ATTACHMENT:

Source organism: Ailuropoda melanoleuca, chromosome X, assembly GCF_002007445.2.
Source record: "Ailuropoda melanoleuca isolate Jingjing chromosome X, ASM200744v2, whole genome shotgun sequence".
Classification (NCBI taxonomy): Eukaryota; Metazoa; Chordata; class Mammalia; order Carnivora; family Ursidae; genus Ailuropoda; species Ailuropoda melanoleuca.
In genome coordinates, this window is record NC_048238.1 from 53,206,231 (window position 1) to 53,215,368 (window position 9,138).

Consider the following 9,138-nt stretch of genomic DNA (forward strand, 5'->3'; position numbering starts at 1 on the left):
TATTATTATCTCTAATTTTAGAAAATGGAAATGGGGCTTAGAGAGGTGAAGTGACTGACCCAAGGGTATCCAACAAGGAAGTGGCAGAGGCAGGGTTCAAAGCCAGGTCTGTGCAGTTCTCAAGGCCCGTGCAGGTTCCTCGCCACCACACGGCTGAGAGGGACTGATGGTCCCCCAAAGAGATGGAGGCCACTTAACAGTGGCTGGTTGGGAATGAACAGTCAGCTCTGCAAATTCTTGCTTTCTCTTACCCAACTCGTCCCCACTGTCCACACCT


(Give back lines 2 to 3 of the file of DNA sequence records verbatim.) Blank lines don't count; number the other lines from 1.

Source record: "Ailuropoda melanoleuca isolate Jingjing chromosome X, ASM200744v2, whole genome shotgun sequence".
Classification (NCBI taxonomy): Eukaryota; Metazoa; Chordata; class Mammalia; order Carnivora; family Ursidae; genus Ailuropoda; species Ailuropoda melanoleuca.